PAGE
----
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Traces of Maurice Merleau-Ponty’s constant philosophical interest in cinema have been multiplying since the mid-1990s. These traces lead us to understand that such an interest was implicitly linked to the effort of ontologically rehabilitating the screen understood as the condition of possibility of our vision. Therefore I believe that the late Merleau-Ponty was trying to elaborate a conception of our way of seeing that can no longer be shaped on the representative window model, but rather on the screen model. In this light, my aim is to develop, specify (mainly through my notion of “arche-screen”), and update Merleau-Ponty’s insights concerning the screen as a decisive element of our visual experiences. In such a perspective, it is no doubt very important to reflect on the modified spatio-temporality of desire at work in our present relations to screens. This is what I try to do in the second part of my paper. Indeed, concerning the way in which nowadays screens surround and accompany us at every turn, in which we live through them (and not merely with them), we can state something similar to what Merleau-Ponty wrote about modern painting in Eye and Mind, that is to say that the novelty of that way of painting gave him “a feeling of mutation within the relations of man and Being.”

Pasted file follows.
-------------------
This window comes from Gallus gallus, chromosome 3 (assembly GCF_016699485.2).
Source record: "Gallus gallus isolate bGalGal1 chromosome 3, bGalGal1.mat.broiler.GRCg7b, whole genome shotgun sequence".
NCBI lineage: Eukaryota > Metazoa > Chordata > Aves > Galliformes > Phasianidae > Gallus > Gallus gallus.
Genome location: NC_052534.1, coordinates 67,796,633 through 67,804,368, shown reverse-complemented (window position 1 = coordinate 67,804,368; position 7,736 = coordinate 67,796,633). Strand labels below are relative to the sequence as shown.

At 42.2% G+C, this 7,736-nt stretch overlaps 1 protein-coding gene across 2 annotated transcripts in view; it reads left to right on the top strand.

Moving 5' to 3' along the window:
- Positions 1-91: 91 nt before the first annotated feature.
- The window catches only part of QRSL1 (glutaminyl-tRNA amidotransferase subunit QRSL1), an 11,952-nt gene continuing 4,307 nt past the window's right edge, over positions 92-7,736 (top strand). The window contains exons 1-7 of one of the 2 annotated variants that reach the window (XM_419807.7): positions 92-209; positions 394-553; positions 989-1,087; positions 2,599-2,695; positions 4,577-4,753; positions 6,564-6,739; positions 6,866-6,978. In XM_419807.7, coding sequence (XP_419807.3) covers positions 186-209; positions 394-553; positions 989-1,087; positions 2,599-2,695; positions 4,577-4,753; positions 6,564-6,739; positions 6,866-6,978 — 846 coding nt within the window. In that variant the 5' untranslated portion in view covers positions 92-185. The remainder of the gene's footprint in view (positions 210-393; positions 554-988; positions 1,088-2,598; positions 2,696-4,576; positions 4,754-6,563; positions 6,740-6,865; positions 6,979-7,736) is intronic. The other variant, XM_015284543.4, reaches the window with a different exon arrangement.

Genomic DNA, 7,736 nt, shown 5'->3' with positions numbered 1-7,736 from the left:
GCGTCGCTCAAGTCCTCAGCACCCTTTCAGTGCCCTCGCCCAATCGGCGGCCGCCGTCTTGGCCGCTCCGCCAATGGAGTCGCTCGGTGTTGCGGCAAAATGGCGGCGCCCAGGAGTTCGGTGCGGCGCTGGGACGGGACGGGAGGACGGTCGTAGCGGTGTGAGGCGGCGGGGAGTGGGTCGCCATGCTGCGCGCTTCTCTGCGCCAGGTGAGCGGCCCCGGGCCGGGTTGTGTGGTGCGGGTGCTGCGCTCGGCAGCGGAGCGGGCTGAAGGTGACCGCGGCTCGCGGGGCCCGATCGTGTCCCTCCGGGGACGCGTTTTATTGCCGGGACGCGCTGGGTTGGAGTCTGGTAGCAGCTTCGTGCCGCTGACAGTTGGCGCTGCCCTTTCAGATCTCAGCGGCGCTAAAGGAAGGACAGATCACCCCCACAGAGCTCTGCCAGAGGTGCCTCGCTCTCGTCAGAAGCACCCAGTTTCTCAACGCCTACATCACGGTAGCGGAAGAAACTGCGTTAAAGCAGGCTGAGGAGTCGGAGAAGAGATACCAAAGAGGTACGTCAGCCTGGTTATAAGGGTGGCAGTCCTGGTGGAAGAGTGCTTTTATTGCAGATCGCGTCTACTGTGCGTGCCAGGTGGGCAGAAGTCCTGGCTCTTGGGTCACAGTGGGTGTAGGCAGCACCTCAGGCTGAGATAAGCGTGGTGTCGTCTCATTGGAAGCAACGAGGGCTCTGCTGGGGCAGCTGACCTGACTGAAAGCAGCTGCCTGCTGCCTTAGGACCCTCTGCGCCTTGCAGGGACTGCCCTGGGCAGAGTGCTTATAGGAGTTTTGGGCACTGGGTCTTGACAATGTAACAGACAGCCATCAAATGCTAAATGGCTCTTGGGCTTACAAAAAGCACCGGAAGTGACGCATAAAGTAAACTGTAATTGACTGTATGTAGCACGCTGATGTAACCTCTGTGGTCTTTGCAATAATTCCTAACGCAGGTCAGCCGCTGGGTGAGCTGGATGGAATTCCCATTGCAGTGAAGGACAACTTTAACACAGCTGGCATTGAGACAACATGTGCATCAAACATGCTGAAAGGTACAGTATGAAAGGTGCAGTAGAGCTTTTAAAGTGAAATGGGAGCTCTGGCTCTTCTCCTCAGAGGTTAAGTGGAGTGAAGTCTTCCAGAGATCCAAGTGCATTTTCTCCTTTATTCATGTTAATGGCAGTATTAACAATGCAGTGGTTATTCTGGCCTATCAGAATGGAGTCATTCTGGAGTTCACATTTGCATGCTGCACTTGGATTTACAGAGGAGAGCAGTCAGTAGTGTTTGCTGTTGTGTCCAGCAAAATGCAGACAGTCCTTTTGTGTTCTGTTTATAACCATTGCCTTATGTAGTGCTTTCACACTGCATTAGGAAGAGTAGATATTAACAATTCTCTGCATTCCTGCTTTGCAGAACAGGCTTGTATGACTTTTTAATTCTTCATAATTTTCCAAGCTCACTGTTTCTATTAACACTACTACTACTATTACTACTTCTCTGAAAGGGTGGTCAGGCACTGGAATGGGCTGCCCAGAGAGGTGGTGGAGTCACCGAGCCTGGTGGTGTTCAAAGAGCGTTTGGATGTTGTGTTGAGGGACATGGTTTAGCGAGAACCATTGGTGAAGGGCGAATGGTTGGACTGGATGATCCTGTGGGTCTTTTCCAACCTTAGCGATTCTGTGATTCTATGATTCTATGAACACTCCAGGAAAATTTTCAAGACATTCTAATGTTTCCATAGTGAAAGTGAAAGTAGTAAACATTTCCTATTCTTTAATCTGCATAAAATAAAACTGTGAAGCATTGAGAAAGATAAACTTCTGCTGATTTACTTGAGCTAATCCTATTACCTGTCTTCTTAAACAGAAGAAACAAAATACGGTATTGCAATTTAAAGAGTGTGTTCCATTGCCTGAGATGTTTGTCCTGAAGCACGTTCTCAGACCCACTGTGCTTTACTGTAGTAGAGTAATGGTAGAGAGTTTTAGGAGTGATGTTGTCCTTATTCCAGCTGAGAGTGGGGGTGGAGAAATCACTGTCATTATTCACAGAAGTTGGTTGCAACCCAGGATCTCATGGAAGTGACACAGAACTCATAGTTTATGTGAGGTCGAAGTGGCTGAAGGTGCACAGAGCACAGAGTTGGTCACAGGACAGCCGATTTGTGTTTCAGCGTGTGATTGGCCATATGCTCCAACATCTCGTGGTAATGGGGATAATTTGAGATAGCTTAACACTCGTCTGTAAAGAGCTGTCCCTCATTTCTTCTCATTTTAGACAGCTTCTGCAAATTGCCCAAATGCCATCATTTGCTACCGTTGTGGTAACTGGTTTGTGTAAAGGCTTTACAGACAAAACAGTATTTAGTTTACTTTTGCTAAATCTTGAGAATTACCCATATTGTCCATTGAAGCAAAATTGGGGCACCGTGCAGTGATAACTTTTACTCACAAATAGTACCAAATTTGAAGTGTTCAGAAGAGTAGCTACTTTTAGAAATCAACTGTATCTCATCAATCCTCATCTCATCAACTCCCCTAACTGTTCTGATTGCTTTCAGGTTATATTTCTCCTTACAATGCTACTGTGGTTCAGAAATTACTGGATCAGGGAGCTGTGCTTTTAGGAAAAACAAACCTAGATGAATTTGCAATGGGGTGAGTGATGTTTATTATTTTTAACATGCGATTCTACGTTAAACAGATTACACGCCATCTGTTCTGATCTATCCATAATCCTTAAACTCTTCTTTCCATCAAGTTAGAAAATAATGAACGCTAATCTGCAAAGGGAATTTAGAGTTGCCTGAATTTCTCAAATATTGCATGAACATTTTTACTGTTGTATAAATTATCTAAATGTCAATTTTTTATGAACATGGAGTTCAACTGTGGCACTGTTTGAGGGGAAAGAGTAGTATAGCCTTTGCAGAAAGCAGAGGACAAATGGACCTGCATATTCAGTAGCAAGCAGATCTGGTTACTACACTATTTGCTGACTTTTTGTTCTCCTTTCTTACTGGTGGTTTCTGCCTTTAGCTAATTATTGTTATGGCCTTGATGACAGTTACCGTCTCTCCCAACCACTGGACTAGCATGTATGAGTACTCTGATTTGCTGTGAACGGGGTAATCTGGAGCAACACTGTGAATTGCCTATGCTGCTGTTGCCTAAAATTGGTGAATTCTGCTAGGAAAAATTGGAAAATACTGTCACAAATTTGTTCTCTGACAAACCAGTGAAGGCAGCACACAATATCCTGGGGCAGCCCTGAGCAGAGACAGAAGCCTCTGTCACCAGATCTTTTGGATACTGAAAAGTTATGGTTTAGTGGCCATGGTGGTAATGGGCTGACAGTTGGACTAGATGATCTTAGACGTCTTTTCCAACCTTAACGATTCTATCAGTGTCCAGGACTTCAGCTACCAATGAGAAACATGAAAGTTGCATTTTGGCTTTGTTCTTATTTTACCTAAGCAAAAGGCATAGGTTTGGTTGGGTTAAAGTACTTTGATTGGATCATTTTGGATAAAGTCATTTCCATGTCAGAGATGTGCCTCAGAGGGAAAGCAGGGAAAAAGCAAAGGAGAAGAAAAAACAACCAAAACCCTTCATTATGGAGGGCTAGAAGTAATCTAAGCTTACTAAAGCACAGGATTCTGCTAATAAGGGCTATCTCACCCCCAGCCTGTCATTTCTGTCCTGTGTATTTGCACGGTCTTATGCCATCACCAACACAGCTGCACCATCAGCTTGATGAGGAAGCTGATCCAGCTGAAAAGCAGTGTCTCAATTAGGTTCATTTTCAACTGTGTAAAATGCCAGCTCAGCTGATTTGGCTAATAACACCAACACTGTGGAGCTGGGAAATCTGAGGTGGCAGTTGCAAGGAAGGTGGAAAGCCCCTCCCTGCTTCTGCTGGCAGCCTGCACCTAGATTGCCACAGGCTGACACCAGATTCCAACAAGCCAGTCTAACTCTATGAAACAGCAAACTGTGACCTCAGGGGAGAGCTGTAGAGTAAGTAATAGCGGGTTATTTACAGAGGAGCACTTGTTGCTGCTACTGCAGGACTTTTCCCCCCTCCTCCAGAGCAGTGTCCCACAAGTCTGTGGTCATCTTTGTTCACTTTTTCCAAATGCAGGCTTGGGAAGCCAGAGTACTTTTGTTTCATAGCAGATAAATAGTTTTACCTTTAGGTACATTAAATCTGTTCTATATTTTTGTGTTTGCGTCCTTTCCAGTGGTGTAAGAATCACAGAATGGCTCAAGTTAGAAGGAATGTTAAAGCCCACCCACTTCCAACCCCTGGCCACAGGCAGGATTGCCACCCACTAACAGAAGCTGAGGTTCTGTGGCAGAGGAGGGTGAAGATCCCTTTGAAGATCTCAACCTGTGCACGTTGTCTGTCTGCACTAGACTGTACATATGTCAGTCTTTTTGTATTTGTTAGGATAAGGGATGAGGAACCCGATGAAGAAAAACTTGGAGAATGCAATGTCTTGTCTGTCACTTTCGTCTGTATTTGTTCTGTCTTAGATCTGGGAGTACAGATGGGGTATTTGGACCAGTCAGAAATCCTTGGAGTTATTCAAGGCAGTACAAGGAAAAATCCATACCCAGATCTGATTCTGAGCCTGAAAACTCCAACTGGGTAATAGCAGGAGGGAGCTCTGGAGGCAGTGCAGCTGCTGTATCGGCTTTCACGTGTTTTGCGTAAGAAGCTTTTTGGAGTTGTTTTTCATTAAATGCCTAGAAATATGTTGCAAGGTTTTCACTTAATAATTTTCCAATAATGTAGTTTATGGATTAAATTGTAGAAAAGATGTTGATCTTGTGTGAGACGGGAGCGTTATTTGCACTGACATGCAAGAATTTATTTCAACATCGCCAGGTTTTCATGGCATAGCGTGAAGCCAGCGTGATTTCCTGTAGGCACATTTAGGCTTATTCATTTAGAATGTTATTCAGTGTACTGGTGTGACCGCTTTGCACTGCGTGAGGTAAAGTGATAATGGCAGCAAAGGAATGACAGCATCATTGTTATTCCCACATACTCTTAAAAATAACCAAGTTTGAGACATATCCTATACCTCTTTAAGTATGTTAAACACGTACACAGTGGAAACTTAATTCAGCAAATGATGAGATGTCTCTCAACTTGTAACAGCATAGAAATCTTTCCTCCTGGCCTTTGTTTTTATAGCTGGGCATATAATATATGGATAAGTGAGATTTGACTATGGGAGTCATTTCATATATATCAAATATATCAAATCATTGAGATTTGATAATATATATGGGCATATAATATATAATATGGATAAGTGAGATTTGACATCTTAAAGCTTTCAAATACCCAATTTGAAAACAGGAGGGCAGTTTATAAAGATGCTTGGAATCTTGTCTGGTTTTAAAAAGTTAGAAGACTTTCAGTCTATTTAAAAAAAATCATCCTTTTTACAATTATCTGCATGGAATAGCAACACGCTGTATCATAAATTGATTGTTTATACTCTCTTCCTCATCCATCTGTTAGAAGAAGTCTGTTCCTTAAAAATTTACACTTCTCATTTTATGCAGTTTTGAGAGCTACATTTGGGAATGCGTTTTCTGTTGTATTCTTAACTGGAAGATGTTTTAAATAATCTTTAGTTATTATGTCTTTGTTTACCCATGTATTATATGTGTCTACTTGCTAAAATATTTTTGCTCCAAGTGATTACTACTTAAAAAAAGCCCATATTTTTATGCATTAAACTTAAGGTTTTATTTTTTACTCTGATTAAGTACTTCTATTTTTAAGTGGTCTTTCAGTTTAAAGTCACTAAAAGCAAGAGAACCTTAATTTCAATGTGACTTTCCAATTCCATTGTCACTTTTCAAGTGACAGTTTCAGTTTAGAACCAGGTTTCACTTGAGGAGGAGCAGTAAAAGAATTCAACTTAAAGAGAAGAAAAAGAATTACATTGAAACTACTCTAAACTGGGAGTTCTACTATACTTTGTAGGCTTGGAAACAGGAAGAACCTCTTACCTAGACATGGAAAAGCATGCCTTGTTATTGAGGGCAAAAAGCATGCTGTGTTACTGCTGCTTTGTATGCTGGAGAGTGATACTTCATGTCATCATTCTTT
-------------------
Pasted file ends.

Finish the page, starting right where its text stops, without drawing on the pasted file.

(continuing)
58. Studia Phaenomenologica: Volume > 16
Corry Shores Cinematic Signs and the Phenomenology of Time: Deleuze and the Visual Experience of Temporal Depth
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By means of Vivian Sobchack’s semiotic film phenomenology, we may examine our immediate perceptual acts in film experience in order to determine the ways that the primordial language of embodied existence found at this primary level grounds the secondary level of the more explicit interpretations we give to the film’s elements. Although Gilles Deleuze is openly defiant toward the phenomenological tradition, his studies of film experience can serve this purpose as well, because he is interested in the direct and pre-verbal significance of cinematic images. To bring his observations more fruitfully into film phenomenological studies, I will examine his notion of the discordantly operating body and offer a phenomenological interpretation for his notion of cinematic signs. I then apply this Deleuzian semiotic film phenomenology to his analysis of deep focus cinematography in Orson Welles’ Citizen Kane (1941). When watching one particular scene, different layers of our film experience, namely, those of visual and of temporal depth, collide in such a way that they provide the phenomenal basis for us to produce a temporal interpretation of the spatial relations held between the displayed images.